It's not that they have spent years overwhelmed by their own problems in a system that's designed to keep most people struggling. It's just that they are male, or cis, or straight, or white, or able-bodied, or neurotypical, or all of the above — even if they've never managed to reap much of a benefit from their privileged classes.
What should be a broad coalition of marginalized people who can work together to push against the inertia of the status quo instead becomes a niche community of those most eager to engage in the competitive hobby of woke political speech. And on the other side of the equation there are more than a million Floridians who voted for one of the Left's signature policy proposals — the $15 minimum wage — while also voting for Donald Trump.
Leaving aside the fact that elected Democrats have shown little interest in making good on that proposal at the federal level, this divide between social and economic politics is pervasive. So many Americans like and stand to benefit from Leftist proposals like an increased minimum wage, universal healthcare, paid leave, and union protections. But if they try to engage with the conversations that tend to go along with these issues, they will find an entire glossary of unfamiliar terms that seem designed to make them feel unwelcome.
Unfortunately, it's far easier to identify this problem than it is to point to a solution. Because this is a pivotal moment in our nation's development.
As the largest and most educated generation in our history comes into its own, our culture is undergoing a dramatic shift. And it makes sense for language to evolve to accommodate those changes.
But if it continues to evolve in a way that excludes and shames people who are struggling to get by — and don't have time to devote themselves to Twitter — we will deepen the divide between the educated, elite liberal class and the exploited workers whom the Left claim to fight for. We will end up splitting the language — and our potential coalition — in two.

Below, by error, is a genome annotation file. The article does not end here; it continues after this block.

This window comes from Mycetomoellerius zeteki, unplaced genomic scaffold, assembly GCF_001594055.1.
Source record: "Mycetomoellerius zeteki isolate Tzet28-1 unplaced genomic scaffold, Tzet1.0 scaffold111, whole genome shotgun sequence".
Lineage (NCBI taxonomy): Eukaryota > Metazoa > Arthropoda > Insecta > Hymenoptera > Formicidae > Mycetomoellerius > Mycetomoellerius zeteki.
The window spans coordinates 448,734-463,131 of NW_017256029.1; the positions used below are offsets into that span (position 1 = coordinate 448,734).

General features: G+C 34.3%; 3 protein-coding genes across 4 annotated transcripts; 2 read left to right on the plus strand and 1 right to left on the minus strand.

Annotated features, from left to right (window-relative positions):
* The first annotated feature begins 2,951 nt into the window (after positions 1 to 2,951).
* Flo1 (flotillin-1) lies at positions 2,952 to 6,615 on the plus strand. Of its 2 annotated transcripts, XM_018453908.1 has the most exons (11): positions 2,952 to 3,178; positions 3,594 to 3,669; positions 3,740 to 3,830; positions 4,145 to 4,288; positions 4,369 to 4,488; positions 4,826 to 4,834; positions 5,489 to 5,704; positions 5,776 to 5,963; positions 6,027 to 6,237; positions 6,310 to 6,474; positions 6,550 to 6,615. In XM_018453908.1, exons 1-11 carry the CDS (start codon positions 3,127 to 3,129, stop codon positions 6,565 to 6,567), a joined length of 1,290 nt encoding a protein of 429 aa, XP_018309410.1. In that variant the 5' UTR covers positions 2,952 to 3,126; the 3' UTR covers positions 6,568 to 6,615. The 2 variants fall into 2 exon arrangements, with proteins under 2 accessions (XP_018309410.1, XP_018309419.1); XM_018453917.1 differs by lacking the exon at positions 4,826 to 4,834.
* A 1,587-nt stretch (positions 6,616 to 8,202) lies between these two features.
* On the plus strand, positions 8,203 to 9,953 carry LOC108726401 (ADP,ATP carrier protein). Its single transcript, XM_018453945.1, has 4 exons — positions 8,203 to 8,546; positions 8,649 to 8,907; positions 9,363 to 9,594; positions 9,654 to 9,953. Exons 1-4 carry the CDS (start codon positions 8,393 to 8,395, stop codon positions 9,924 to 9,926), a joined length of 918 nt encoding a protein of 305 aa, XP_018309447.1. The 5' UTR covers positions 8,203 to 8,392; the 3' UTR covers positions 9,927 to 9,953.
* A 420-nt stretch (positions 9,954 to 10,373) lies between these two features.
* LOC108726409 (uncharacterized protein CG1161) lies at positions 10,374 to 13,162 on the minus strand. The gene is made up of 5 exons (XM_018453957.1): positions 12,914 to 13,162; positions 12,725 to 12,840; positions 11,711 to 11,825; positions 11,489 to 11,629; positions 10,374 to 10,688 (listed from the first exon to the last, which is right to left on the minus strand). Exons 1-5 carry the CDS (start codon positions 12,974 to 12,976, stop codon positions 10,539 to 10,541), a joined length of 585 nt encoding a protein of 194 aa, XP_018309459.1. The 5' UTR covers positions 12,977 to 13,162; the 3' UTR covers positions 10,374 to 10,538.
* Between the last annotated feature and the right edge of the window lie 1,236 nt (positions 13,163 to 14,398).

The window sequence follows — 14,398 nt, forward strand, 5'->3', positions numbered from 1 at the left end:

NEW!! Examples of MicroAggressions. | Brain Blast #edchat #teachers https://t.co/F14gpbKFiy— Todd Finley (@Todd Finley)1545832937.0
It's not that terms like "microaggression," "toxic masculinity," and "cultural appropriation," are make-believe — they are important issues worth recognizing and understanding — it's that they are shibboleths. They are accessible and commonplace to the in-group, but they sound like nonsense to the uninitiated — "So... not liking other cultures is racist, but liking them too much is also racist?"
They are cultural signifiers that indicate that you have a certain level of education and a certain level of empathy. But without the former, no amount of empathy is going to make these concepts comfortable.
This is not to say that people who haven't been to college can't use these terms. There are other ways people can educate themselves, but they all generally require a certain amount of time and effort, neither of which people who are struggling to make ends meet and provide for their families tend to have.
And considering the fact that nearly 24% of American adults without a high school diploma — and more than 11% of those with a diploma but no college education — were living below the criminally outdated poverty line in 2019, the online Left is not doing anyone any favors by making its discourse so exclusionary. And those figures came before the coronavirus pandemic made things so much worse.
Voting Against Their Interests
The Left has often wondered why so many poor and working white Americans seem to vote "against their interests" — that is, they vote for Right-wing politicians whose policies are focused on cutting taxes and regulations for those at the top and cutting services for everyone else. While bigotry and cold-war brainwashing are no doubt involved, this alienation from the Left's discourse is another big part of the equation.
The lib woke discourse that coercing janitors to take anti-racism courses achieves racial justice and the reactiona… https://t.co/J1NAopE5hC— Daniel Denvir (@Daniel Denvir)1614266855.0
The people most in need of Leftist policy are often the people least welcome to join Leftist discourse. The blend of academia and corporate HR-speak comes across as so affected and elitist that anyone who tries to wade in without a primer is bound to reject it.
Why should they feel that their interests could be represented by a community that doesn't even seem to speak the same language? A community that spends so much time in the weeds, discussing topics that must seem like imaginary problems?
Conversations that are reasonable to have in lecture halls and peer-reviewed journals are being treated as essential culture. How are people who don't feel at home in those contexts — who have never had access or interest in them — meant to take that as anything but antagonistic?
Why would someone without that background not prefer to side with the Right-wing demagogues shouting that it's all nonsense? They become vulnerable to the culture war wedge issues that are driving so much of the division in our country, despite the necessity and popularity of the Left's economic proposals.